Born in 1898, Jack O'Hagan was by far the nations most prolific song writer of the first half of the twentieth century, his career lasting from 1916 to 1961.
When he began celebrating Australia in song, World War I was in full swing, Billy Hughes was Prime Minister, James Joyce finally published Portrait of The Artist As A Young Man, the new sinful music, jazz, was sweeping America, Gough Whitlam and Morris West were born and Sasanot won the Melbourne cup which had to be held on a Saturday due to torrential rain during the week.
When Jack penned his last work, JFK became President of the USA, sir Robert Menzies was re-elected as Prime Minister, Moon River was the pop song of the day, Four Corners was first screened on the ABC, Sydney saw its last tram, bikini wearers were fined 3 pounds for obscenity and Lord Fury won the Melbourne cup, again in the rain some Melbourne institutions never change.
Jack was educated by the Jesuits at St Patrick's college and later at Xavier college. He began his musical career as a song plugger in Allan's music store in Melbourne, his duties being to play sheet music for potential customers. When radio was introduced to Australia, Jack was one of the pioneer broadcasters at 3LO. But it was as a song writer that Jack established his reputation. Highly influenced by musical styles and trends in America, Jack became Australia's own one man tin pan alley. He wrote under versions of what they were singing Up over and over there.
He was proud to be Australian and took every lyrical opportunity to say so. He chose as his subjects Aussie places, Aussie heroes and Aussie achievements. The resolution of most of his ballads was the common theme, "Aussie is proud of you", and it must be remembered that throughout the time Jack was writing, Australia tended to define itself by reference to what happened "over there". We only thought of ourselves as legitimate when what we did somehow replicated or echoed the European or American matrices. Indeed, the wonder was that we rose to the challenge oF singing about ourselves at all.
Thanks to Jack o'Hagan, Australia toasted its celebrities in song: Ginger Meggs, Kingsford smith, Don Bradman, Marjorie Jackson ..... you name them, Jack had a song about them. And if Gundagai wasn't on the map in every Australian's mind, Jack put it there well and truly, with a dog sitting on the tuckerbox for good measure. It actually mightn't be going too far to say that not a bad definition of an Australian is someone who when they hear the first four bars of Along The Road To Gundagai can whistle or sing the last tour.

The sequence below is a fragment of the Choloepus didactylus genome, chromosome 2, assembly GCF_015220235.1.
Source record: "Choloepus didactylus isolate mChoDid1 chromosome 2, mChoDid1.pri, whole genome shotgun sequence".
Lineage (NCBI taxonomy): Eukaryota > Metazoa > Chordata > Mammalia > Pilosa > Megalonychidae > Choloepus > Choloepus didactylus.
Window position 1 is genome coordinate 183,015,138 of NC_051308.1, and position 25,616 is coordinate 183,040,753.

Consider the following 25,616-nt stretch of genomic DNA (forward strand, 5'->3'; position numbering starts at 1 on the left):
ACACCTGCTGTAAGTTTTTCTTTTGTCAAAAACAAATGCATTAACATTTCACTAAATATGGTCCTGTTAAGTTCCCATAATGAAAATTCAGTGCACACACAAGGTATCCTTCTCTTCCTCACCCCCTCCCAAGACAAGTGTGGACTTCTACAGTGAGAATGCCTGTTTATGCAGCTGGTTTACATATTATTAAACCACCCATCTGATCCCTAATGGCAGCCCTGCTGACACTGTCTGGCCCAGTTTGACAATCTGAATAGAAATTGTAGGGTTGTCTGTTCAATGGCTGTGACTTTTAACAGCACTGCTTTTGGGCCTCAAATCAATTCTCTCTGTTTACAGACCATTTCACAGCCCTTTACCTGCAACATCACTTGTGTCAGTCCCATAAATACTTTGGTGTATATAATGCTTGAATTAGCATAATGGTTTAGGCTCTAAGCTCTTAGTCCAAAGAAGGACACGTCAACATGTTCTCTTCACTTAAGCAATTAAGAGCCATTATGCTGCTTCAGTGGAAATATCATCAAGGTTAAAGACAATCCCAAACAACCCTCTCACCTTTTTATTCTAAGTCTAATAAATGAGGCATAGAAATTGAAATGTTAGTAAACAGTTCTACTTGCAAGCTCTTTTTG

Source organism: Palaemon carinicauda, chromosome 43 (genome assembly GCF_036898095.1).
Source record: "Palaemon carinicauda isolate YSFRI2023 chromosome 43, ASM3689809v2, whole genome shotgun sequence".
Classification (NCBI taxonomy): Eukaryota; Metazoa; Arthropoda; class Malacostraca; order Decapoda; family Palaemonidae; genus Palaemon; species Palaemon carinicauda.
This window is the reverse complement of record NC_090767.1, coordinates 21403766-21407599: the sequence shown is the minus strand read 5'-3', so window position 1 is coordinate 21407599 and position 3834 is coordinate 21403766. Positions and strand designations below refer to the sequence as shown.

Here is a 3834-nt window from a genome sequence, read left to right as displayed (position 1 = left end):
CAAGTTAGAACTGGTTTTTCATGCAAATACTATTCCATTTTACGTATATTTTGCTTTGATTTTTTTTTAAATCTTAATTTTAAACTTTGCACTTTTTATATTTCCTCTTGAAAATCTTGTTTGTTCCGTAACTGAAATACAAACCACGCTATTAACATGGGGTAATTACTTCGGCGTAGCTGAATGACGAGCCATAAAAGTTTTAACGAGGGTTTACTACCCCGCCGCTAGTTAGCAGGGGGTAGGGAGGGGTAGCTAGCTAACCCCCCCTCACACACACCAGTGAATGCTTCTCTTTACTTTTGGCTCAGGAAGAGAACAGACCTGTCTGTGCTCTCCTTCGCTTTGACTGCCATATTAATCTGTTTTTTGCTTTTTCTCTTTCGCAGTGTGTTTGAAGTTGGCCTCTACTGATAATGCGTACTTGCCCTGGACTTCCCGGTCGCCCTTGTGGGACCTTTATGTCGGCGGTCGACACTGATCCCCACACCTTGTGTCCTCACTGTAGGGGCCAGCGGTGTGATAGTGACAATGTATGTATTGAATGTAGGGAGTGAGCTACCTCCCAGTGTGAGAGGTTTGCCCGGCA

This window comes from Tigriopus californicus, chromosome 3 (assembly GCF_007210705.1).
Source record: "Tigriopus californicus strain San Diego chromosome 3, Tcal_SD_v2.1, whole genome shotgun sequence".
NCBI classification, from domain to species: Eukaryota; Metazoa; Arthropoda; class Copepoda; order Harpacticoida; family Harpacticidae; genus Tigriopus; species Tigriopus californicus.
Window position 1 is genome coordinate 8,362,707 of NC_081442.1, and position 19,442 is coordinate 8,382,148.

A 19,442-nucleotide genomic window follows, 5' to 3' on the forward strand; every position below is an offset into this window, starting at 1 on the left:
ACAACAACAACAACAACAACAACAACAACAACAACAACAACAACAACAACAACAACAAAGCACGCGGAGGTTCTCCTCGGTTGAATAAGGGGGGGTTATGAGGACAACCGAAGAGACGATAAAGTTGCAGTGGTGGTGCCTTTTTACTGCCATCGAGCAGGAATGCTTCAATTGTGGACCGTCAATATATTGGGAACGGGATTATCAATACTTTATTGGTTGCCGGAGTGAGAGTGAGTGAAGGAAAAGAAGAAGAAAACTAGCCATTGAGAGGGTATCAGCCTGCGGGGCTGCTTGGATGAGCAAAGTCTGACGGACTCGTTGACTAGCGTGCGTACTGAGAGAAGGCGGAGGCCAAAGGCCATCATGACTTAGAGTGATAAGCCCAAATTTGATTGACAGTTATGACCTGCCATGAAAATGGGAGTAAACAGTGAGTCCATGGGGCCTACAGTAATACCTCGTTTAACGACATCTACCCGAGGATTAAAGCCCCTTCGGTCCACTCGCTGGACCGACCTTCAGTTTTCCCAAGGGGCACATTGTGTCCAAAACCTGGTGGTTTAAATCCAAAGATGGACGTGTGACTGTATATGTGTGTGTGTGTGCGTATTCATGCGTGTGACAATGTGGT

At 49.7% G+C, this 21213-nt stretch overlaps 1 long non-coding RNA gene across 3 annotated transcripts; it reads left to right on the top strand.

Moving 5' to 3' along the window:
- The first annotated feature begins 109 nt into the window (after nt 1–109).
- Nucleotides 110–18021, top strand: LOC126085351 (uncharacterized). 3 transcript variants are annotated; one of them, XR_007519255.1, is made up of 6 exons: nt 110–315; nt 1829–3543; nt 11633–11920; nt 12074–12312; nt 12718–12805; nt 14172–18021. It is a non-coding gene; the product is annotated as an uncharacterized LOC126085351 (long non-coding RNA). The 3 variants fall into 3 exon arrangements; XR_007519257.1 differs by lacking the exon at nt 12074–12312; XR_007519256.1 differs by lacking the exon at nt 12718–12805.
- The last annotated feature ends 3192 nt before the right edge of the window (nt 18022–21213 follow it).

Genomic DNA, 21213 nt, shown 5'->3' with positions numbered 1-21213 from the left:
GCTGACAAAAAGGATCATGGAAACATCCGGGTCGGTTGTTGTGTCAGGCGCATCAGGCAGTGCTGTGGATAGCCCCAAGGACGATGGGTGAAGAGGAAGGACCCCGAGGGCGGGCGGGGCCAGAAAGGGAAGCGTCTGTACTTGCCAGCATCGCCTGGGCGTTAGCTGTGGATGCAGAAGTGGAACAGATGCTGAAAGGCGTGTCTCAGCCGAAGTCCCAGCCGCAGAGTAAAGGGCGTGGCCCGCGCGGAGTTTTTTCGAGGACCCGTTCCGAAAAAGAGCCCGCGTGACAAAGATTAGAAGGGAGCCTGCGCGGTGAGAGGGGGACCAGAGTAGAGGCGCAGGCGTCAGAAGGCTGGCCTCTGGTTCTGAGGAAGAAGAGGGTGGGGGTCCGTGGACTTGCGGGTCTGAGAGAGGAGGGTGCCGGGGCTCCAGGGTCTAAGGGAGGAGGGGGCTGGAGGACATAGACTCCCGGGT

In the 40s and 50's, Jack wrote scores of radio commercials as well as songs by the swag. His biggest wartime hit was When A Boy From Alabama Meets A Girl From Gundagai, while carry on and tide ships Will Sail Again also captured the public's imagination and had them singing along. Not far behind in popularity were Things Is Crook In Tallarook and I'm off To Woop Woop, works of art never destined to leave these shores. Let's Take A Trip To Melbourne also sold well south of the Murray.
The combination of TV and rock and roll put an abrupt end to Jack o'Hagan 's long career as Australia's national song writer. Jack's folksy, melodic ("Where Have I Heard That Tune Belore?"] uncomplicated and unashamedly patriotic style suddenly became amusingly dated in the early 50s and the man who had a nation humming his prolific works for over thirty years was quickly lorgohen by an industry that had no time for nostalgia.
Jack's later years were devoted in varying proportions to the turf and the bode. Generations of Australians grew up knowing only one of his songs. Along The Road To Gundagai, though few could name its composer. In 1961, Jack wrote a national anthem, God Bless Australia, to the tune of Waltzing Matilda, but the piece sounded self conscious and old fashioned, and Australia wasn't interested. Less than recognised for his major contribution to Australian popular music, not to mention dinkum Aussie pride and identity, Jack O'Hagan died on July 15th, 1987, aged eighty-eight.